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Taking Direction

Elementary School Expert Advice from Barbara Potts

Q: My five-year-old son has a hard time understanding directions and rules. He can't stay still and he's always bored.

I had him tested for ADD but they said he's "just a boy" and that his "file cabinet in his mind is all mixed up."

I notice that when he is asked to draw something he has no problem. I personally think he's a good artist for a five-year-old. His dad and I have tried a bunch of things to help him understand. Do you have any suggestions?

A: Most five-year-olds are active, but they are usually adult-pleasers and try very hard to follow rules. I'm not sure what the file cabinet analogy means and you may want to ask whoever mentioned that to explain it to you again.

Since your son has strengths in the visual areas, try to focus on that. Talk with his teacher and school counselor and ask them to put directions and rules in a visual form. The rule about staying in one's seat could have a picture of a child sitting in a chair beside it; the rule about listening could have a picture of a large ear, and so forth. Your son could help draw the pictures to go with the rules and directions.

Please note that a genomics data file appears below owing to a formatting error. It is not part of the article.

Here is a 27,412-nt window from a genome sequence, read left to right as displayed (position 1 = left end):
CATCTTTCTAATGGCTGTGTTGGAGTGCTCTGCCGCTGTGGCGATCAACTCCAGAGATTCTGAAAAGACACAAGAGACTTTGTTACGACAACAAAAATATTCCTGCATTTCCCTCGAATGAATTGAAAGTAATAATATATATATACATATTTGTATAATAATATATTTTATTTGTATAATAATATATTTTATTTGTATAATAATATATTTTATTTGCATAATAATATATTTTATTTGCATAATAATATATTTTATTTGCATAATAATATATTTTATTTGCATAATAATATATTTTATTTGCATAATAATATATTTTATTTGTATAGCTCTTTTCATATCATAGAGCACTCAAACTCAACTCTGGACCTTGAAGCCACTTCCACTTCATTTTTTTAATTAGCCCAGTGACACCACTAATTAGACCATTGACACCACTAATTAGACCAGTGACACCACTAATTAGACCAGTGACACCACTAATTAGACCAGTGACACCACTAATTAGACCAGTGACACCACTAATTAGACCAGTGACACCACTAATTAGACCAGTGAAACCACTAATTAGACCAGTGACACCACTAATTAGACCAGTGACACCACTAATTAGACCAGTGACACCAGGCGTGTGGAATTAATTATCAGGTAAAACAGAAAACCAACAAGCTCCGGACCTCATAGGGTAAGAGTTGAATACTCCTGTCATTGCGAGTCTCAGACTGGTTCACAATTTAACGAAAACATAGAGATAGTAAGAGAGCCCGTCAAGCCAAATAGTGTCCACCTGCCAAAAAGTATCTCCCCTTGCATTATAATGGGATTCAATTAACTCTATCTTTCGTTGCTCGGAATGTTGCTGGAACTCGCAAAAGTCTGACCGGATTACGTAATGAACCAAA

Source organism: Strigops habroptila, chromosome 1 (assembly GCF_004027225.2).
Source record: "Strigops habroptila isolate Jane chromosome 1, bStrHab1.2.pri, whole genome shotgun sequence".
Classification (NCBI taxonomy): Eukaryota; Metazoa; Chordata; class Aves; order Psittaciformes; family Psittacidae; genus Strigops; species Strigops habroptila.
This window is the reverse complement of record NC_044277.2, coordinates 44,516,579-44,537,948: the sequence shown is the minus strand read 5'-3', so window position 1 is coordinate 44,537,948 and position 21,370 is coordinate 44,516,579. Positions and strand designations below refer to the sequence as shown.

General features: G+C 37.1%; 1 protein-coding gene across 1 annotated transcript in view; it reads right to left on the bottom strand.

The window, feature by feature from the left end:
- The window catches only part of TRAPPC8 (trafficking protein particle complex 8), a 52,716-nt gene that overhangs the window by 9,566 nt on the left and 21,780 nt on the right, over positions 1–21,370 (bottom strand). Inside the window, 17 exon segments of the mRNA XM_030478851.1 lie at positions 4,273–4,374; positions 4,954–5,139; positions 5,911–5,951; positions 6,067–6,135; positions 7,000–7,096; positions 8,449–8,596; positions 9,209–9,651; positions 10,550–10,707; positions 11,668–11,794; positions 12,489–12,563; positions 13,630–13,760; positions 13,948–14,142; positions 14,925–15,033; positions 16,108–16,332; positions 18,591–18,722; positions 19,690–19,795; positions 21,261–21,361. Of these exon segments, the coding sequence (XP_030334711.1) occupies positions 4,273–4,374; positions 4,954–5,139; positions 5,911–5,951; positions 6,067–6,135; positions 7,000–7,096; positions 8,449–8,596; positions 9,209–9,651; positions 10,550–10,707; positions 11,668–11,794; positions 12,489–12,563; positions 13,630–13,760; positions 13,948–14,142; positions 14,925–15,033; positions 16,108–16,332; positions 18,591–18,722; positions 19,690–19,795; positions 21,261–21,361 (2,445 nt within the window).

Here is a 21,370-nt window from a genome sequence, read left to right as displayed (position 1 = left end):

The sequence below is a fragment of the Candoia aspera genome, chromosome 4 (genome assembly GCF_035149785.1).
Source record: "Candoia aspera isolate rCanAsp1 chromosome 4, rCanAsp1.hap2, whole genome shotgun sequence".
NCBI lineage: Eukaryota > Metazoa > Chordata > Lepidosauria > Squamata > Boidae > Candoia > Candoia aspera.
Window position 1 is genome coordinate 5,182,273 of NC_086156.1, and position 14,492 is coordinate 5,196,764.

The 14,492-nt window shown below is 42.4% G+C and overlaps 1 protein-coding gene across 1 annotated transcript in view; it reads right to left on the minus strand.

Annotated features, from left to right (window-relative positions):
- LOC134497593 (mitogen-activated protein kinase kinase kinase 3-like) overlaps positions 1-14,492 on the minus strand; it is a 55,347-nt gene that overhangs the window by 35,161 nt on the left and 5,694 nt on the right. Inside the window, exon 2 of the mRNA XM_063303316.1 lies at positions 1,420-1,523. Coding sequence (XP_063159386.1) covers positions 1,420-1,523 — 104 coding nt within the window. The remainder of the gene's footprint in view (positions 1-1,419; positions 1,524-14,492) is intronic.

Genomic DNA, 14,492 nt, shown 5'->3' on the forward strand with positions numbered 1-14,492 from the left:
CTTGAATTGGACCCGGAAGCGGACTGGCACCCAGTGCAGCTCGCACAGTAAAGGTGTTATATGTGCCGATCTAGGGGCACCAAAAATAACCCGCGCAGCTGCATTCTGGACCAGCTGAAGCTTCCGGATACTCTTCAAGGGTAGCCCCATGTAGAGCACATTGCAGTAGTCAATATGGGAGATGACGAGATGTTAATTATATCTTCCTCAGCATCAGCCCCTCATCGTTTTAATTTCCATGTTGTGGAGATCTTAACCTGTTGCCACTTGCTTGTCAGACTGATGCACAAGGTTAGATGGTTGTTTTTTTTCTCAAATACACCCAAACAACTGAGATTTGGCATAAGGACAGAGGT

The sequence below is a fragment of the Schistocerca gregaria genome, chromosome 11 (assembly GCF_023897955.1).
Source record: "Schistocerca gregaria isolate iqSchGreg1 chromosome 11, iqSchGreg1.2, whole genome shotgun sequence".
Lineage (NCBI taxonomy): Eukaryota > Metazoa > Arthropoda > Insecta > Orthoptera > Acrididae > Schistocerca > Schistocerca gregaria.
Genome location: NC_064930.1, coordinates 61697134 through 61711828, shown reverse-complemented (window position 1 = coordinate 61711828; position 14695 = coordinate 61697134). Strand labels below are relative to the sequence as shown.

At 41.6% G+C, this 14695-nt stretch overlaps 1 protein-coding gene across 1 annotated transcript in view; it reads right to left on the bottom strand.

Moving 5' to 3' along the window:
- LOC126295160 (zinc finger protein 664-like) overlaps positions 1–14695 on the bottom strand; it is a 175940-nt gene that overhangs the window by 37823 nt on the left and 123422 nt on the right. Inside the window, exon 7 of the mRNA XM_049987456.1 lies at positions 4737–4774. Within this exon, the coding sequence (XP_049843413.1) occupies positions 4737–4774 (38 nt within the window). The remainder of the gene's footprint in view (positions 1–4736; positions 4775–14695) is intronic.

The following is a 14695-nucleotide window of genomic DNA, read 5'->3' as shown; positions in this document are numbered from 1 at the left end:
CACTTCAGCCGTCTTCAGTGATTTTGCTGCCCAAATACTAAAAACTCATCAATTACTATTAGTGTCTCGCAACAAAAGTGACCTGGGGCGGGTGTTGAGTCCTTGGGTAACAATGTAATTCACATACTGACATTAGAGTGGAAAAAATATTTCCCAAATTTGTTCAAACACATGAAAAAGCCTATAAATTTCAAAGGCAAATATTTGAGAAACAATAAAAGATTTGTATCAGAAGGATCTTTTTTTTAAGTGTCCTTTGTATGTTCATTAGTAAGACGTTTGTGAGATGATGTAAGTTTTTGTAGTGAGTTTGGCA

The teacher could use a visual system of enforcing the rules as well; she could use a chart with a card pocket for each child. Each child starts the day with no card in his or her pocket; the first time a rule is broken the student gets a green card (warning), the second time a yellow one (time out), and the third time a red one (phone call to parent). For children who are visual, the chart can help them know how their behavior has been throughout the day. Some children who are very active may need to get a fresh start with an empty pocket after lunch. You can follow up at home with an extra bedtime story or a walk around the block just with you for a good day.

It sounds like you and your husband have tried lots of things with your son. You may want to look in your public library for a book on a positive discipline technique on which you can both agree. Then decide on rules, rewards, and consequences that you can enforce consistently over a long period of time. You may find that this consistency will help your son know what to expect and will make a difference for him.

More on: Expert Advice

Barbara Potts has worked as an elementary school counselor for many years. She has a BA in psychology from Wake Forest University, and an M.Ed. in Guidance and Counseling from the University of North Carolina at Greensboro.


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